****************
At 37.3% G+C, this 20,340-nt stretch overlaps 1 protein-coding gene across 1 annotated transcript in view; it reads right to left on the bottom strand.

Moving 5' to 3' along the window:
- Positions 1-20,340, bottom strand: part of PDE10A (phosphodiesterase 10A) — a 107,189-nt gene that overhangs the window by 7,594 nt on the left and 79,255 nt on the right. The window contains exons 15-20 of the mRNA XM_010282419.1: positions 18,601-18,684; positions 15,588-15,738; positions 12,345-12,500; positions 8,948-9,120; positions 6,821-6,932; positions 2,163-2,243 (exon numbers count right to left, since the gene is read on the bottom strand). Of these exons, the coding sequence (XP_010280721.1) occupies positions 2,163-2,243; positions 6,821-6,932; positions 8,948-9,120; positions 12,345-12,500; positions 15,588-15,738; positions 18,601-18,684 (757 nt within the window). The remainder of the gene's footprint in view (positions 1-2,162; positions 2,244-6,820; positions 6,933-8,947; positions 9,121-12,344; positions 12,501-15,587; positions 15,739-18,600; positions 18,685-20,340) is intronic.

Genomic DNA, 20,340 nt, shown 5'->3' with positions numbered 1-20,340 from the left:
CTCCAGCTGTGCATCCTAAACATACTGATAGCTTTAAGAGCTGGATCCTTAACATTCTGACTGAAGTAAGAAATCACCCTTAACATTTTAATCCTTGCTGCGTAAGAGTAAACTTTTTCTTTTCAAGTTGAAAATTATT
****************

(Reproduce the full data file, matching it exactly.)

At 37.3% G+C, this 20,340-nt stretch overlaps 1 protein-coding gene across 1 annotated transcript in view; it reads right to left on the bottom strand.

Moving 5' to 3' along the window:
- Positions 1-20,340, bottom strand: part of PDE10A (phosphodiesterase 10A) — a 107,189-nt gene that overhangs the window by 7,594 nt on the left and 79,255 nt on the right. The window contains exons 15-20 of the mRNA XM_010282419.1: positions 18,601-18,684; positions 15,588-15,738; positions 12,345-12,500; positions 8,948-9,120; positions 6,821-6,932; positions 2,163-2,243 (exon numbers count right to left, since the gene is read on the bottom strand). Of these exons, the coding sequence (XP_010280721.1) occupies positions 2,163-2,243; positions 6,821-6,932; positions 8,948-9,120; positions 12,345-12,500; positions 15,588-15,738; positions 18,601-18,684 (757 nt within the window). The remainder of the gene's footprint in view (positions 1-2,162; positions 2,244-6,820; positions 6,933-8,947; positions 9,121-12,344; positions 12,501-15,587; positions 15,739-18,600; positions 18,685-20,340) is intronic.

Genomic DNA, 20,340 nt, shown 5'->3' with positions numbered 1-20,340 from the left:
CTCCAGCTGTGCATCCTAAACATACTGATAGCTTTAAGAGCTGGATCCTTAACATTCTGACTGAAGTAAGAAATCACCCTTAACATTTTAATCCTTGCTGCGTAAGAGTAAACTTTTTCTTTTCAAGTTGAAAATTATT